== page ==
Wednesday, October 03, 2007

Walberg On Ramadan

I've gotten behind on keeping track of Walberg's voting record, and hopefully I can get caught up this weekend. This one, however, deserves some attention now, because it says something about the character of Congressman Walberg. (Thanks to the anonymous commenter who pointed this out.)

H. Res. 635 is one of these fairly meaningless yet nonetheless symbolic resolutions that Congress passes to officially recognize something and feel good about themselves. Here's the text of H. Res. 635:

Whereas it is estimated that there are approximately 1,500,000,000 Muslims worldwide;

Whereas since the terrorist attacks on the United States on September 11, 2001, some threats and incidents of violence have been directed at law-abiding, patriotic Americans of African, Arab, and South Asian descent, particularly members of the Islamic faith;

Whereas, on September 14, 2001, the House of Representatives passed a concurrent resolution condemning bigotry and violence against Arab-Americans, American Muslims, and Americans from South Asia in the wake of the terrorist attacks on the United States;

Whereas some extremists have attempted to use selective interpretations of Islam to justify and encourage hatred, persecution, oppression, violence and terrorism against the United States, the West, Israel, other Muslims, and non-Muslims;

Whereas some Muslims in the United States and abroad have courageously spoken out in rejection of interpretations of Islam that justify and encourage hatred, violence, and terror, and in support of interpretations of and movements within Islam that justify and encourage democracy, tolerance and full civil and political rights for Muslims and those of all faiths;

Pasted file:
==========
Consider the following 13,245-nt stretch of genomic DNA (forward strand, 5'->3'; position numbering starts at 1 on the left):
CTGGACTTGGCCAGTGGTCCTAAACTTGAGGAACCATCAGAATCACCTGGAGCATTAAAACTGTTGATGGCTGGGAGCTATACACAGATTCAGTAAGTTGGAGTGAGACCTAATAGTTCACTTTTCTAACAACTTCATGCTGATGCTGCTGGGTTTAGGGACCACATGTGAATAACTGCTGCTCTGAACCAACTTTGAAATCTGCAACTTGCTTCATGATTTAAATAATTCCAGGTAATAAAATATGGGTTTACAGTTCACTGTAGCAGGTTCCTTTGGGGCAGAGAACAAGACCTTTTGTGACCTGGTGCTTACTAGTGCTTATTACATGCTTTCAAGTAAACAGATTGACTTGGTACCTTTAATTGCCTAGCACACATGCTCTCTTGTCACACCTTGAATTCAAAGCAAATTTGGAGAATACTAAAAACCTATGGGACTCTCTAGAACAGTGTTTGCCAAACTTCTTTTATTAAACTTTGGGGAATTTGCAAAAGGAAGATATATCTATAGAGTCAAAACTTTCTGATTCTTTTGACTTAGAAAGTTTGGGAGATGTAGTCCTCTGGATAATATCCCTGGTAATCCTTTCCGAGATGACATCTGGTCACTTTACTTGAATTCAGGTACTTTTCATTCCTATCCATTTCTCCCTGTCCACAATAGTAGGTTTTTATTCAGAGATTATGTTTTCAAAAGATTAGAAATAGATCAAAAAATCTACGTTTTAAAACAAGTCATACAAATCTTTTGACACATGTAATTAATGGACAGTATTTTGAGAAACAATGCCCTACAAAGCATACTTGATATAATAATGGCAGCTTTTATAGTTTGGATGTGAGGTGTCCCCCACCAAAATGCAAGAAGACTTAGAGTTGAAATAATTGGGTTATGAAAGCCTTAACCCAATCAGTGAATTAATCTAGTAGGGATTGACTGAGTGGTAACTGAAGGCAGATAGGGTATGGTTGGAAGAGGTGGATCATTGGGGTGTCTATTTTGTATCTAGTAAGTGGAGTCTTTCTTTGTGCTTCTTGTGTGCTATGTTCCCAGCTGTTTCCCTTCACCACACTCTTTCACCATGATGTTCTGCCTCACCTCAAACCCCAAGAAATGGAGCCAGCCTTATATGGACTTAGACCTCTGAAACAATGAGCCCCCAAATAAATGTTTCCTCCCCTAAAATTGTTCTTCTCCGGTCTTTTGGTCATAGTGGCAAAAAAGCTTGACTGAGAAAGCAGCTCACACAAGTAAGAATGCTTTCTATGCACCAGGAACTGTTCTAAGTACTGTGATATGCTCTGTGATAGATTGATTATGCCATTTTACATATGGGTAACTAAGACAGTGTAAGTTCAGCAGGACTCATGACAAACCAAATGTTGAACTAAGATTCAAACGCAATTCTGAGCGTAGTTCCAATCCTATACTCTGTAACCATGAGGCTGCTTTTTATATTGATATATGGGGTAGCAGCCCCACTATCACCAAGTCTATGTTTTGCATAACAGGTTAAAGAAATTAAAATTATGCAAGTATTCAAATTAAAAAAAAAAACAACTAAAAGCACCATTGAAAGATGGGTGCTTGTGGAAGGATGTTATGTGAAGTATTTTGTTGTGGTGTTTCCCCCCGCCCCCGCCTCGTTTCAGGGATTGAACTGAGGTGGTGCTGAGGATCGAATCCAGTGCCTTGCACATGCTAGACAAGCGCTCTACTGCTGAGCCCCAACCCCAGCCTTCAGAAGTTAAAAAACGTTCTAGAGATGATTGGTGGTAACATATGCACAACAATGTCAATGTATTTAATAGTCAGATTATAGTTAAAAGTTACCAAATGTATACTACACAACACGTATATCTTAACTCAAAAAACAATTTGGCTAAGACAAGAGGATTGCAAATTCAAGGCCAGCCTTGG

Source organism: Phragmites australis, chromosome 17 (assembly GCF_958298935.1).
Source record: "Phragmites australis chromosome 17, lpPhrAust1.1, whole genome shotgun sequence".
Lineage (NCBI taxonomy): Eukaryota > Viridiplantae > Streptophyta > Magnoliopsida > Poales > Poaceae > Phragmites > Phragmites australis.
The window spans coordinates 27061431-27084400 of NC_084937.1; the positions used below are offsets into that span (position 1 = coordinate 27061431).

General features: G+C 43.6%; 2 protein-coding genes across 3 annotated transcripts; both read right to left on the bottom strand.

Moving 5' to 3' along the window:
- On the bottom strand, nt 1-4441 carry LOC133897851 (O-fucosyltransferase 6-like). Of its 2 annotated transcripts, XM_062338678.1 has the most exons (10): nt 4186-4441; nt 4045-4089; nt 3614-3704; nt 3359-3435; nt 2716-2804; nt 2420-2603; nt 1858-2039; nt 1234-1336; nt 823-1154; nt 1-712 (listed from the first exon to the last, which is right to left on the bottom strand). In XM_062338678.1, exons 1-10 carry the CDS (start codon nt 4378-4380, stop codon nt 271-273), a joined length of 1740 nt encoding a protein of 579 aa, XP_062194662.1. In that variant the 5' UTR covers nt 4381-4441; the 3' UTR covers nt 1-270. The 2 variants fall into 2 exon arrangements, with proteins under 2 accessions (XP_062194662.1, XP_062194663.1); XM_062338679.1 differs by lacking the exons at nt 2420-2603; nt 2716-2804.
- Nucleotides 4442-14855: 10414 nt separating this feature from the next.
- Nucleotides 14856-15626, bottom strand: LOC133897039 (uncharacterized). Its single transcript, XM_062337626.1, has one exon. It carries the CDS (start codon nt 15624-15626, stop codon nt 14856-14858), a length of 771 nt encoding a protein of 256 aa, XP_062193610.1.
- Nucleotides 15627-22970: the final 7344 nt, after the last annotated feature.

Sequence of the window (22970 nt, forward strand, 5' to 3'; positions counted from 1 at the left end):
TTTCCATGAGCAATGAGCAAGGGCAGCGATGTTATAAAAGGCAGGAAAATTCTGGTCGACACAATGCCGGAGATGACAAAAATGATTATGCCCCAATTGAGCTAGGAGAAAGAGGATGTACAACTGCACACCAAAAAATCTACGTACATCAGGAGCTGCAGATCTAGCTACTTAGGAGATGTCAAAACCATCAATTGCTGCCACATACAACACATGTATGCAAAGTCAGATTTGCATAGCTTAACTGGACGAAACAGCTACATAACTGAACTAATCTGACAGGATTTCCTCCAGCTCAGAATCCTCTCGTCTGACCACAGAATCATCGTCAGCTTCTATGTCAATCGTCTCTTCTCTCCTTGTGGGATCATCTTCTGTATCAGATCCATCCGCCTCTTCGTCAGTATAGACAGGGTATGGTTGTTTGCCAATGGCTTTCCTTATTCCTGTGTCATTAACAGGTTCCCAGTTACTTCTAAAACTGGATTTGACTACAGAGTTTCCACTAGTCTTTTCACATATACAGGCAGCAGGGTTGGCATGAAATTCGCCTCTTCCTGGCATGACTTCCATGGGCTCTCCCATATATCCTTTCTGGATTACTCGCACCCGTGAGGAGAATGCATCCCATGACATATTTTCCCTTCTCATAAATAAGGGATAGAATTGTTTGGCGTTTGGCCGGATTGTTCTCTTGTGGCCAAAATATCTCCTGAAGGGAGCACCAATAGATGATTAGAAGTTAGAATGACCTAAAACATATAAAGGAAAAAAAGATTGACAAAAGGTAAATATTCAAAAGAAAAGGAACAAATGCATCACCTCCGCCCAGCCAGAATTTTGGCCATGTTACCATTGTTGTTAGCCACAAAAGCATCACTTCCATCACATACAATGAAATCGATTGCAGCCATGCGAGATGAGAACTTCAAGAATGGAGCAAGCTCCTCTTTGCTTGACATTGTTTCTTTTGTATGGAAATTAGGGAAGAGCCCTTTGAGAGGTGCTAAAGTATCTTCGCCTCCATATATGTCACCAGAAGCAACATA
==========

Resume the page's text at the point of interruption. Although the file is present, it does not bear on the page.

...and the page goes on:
Whereas Ramadan is the holy month of fasting and spiritual renewal for Muslims worldwide, and is the 9th month of the Muslim calendar year; and

Whereas the observance of the Islamic holy month of Ramadan commenced at dusk on September 13, 2007, and continues for one lunar month: Now, therefore, be it

    Resolved, That the House of Representatives--
      (1) recognizes the Islamic faith as one of the great religions of the world;
      (2) expresses friendship and support for Muslims in the United States and worldwide;
      (3) acknowledges the onset of Ramadan, the Islamic holy month of fasting and spiritual renewal, and conveys its respect to Muslims in the United States and throughout the world on this occasion;
      (4) rejects hatred, bigotry, and violence directed against Muslims, both in the United States and worldwide; and
      (5) commends Muslims in the United States and across the globe who have privately and publicly rejected interpretations and movements of Islam that justify and encourage hatred, violence, and terror.
    I, personally, find nothing objectionable in that. It's not anti-Muslim, and it's not trying to impose beliefs on anyone or convert anyone to anything. It merely recognizes the month of Ramadan, recognizes that a lot of people are observing it, encourages tolerance, and rejects the false interpretations of Islam that lead to terrorism and violence.

    If anything, the resolution is a little late, since Ramadan started September 13. Besides that, is there anything wrong with it? Is there anything wrong with recognizing our own diversity and commending the people who practice their faith peacefully?

    Well, apparently there is, because Congressman Tim Walberg couldn't bring himself to vote yes. He voted Present, one of 42 representatives-- one Democrat and 41 Republicans-- who weren't able to love their neighbors and vote yes. The resolution passed the House 376 to 0 to 42, with 14 not voting. Walberg was the only Michigan representative to vote Present.